The victory of the Soviet people and the different nations of Russia in the Great Patriotic War of 1941-1945, and the imagery that captures the immortal feats of arms of our compatriots, our fathers and mothers, grandfathers and great-grandfathers, both on the battlefields and behind the lines, remain unfading symbols of the living memory, patriotic spirit and responsibility of those generations towards the past, present and future, as well as of our responsibility for the celebration of this landmark in our country's history, which is itself an act of edification for future generations.
Commentaries to the visual chronicle are quoted from Alexander Morozov's article
Memory and Glory
Soviet Art of the Great Patriotic War
THE EXPERIENCE OF THE GREAT PATRIOTIC WAR OCCUPIES A CRUCIAL PLACE IN THE HERITAGE OF SOVIET-ERA ART. AS A THEME THAT CONTINUES TO STIR STRONG FEELINGS IN RUSSIAN SOCIETY TO THIS DAY, ITS EXISTENTIAL COMBINATION OF TRAGEDY AND TRIUMPH ON A PERSONAL LEVEL HAS OVERLAPPED WITH OFFICIAL INTEREST IN THE SUBJECT, CONSIDERED A CRUCIAL ONE FOR CULTIVATING PATRIOTISM AND POLITICAL STABILITY IN SOVIET SOCIETY. ACCORDINGLY, WAR-THEMED ART WAS MOTIVATED BY BOTH DEEPLY PERSONAL FEELINGS AND BY LEVELS OF OPPORTUNISTIC AMBITION, A FACTOR THAT DETERMINED ITS VARIETY AND QUALITY.
During the first stage of the war the urgency of the nation's mobilization for the fight against the enemy was reflected in posters such as "The Motherland Is Calling!" by Irakly Toidze, and "We'll Defend Moscow!" by Nikolai Zhukov and Viktor Kli-mashin, as well as Viktor Koretsky's photo-collage poster "Red Army Soldier, Save Us!".
The considerable output of graphic artists of the time was generally dominated by small-scale, reportage pieces that highlight the states of mind, actions and imagery of life at the front; sometimes such observational sketches would be developed into fully-fledged visual narratives.
Paintings from late 1941-early 1942 are charged with similar emotions, as if adopted from such graphic observational pieces. One of the most prominent such works is Georgy Niss-ky's "Leningrad Highway", depicting an endless procession of tanks counterpointed by barrier-like obstructions made from welded railway-sleepers. Another equally important work is Alexander Deineka's well-known landscape, "The Outskirts of Moscow. November 1941" (1941, Tretyakov Gallery).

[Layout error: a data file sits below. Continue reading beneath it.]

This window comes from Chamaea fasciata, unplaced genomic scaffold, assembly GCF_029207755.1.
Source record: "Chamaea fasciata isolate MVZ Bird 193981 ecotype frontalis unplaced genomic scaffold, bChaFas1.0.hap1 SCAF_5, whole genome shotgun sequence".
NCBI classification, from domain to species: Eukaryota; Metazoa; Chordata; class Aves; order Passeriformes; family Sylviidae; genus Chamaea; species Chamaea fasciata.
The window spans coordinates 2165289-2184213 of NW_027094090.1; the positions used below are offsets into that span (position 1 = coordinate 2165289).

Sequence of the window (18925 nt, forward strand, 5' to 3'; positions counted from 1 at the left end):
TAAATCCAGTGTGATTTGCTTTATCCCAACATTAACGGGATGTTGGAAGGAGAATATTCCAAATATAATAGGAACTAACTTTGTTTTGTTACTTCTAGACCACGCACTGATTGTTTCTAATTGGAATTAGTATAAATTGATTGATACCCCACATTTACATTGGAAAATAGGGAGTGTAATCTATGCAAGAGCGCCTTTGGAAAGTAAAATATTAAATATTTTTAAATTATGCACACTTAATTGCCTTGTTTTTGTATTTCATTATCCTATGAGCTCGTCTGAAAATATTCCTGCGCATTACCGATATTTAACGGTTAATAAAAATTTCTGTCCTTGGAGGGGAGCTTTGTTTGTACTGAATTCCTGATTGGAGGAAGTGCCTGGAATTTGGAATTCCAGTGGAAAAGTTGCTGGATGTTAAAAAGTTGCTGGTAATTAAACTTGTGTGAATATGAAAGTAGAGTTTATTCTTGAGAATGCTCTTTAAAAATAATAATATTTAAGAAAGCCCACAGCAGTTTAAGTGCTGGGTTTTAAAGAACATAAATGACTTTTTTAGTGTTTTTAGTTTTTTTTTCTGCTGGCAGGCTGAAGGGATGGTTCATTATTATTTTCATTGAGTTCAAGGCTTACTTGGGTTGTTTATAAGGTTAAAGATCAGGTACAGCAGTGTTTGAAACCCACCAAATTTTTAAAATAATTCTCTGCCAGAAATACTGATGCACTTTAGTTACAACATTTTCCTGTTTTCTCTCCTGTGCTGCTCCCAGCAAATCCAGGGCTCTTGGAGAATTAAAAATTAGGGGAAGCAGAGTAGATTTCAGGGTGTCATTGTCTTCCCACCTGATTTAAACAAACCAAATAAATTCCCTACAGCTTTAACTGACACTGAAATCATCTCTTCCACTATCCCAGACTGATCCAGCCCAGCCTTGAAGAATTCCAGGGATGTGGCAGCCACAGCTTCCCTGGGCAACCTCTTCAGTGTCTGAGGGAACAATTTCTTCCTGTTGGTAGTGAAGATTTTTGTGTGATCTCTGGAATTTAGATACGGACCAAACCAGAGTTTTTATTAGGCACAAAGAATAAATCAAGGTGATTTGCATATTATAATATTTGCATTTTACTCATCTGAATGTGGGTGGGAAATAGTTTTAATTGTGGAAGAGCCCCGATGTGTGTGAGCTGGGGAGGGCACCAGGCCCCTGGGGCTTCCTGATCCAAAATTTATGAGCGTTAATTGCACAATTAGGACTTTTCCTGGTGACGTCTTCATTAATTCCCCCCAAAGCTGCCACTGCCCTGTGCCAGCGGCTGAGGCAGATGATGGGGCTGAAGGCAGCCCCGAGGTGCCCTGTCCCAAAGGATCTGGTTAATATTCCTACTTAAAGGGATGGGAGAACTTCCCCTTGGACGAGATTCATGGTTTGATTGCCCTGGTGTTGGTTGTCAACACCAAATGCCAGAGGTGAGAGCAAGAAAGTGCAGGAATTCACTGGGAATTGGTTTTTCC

One of the most prominent Russian artists of the time, Konstantin Yuon, strove to convey in his painting "Parade on Red Square. November 7 1941" (1949, Tretyakov Gallery) the atmosphere of the city-as-symbol - the city which appeared to have mustered all the courage of the unvanquished nation. The artist started working on the piece immediately after that singular parade, which took place at a moment when the Nazi troops were only 20 or 30 kilometers away from the Kremlin: he would finish it after the end of the war.
Several experienced artists conceived of, and accomplished a variety of themed series of pictures. Such series of drawings include Dementy Shmarinov's "We'll Not Forget,
We'll Not Forgive", Leonid Soifertis' "Sevastopol Album", and Alexei Pakhomov's "Leningrad under Siege". Many of them are remarkable visual chronicles providing a multi-faceted perspective on a particular chapter from the four-year history of the war.
The leading painters, who by early 1942 had regained their former artistic skills, did not usually see their mission as chronicling developments on the battlefield or in the unoccupied heartland of the USSR. Gradually the genre of the large-scale easel painting returned: the recent mythology of Socialist Realism was no longer relevant, and such painters aspired to reflect philosophically on the most important human "collisions" of the ongoing war. That fully applies to Alexander Deineka and his "Defence of Sevastopol" (Russian Museum, 1942), a very expressive and dynamic work, recalling the renowned pieces the artist had produced in his youth in the 1920s. The picture is impactful and demonstrative, although the artist's concept is hard to grasp without fully engaging both heart and mind. Perhaps its most important novelty is the new "type" of the model, strangely unlike the models so characteristic in the posters of the same period, those hard-boiled, mature, battle-tested soldiers. By contrast, Deineka's model is a young warrior, no less fearless and hot-blooded in the thick of battle as his poster counterparts, but belonging to a different generation, made from a different mold. What makes the painting so memorable is its depiction of the utmost straining of mortal combat between the white ("light") and dark forces, and the symbolic participation of the deepest elements in this combat: the human tragedy reverberates and even continues in the actual space where the events are taking place.
During the war some artists mustered the strength to cast aside many of the dogmas and stereotypes that had been deeply entrenched in the "official" art of the nation. Thus, the war liberated Soviet art from the cliches of Socialist Realism and cleared the way for an authentic, vibrant realism, which reverted to the long-standing values of the national tradition. That was the source from which the Soviet people drew their spiritual strength to fight the great battle against their vicious invaders. The masterpieces of Arkady Plastov's mature period were conceived within such a context: the old peasant in his "Harvesting" seems to be close kin to Vasily Surikov's Streltsy with their silent, unbending will-power. His "Haymaking" (both pieces, created in 1945, are in the Tretyakov Gallery) shows a celebration of summer in the countryside unfolding after the disaster of the war. But this is a feast mixed with the hunger of the first months of peace, and soaked in the bitter sweat of the relentless toils of the peasants.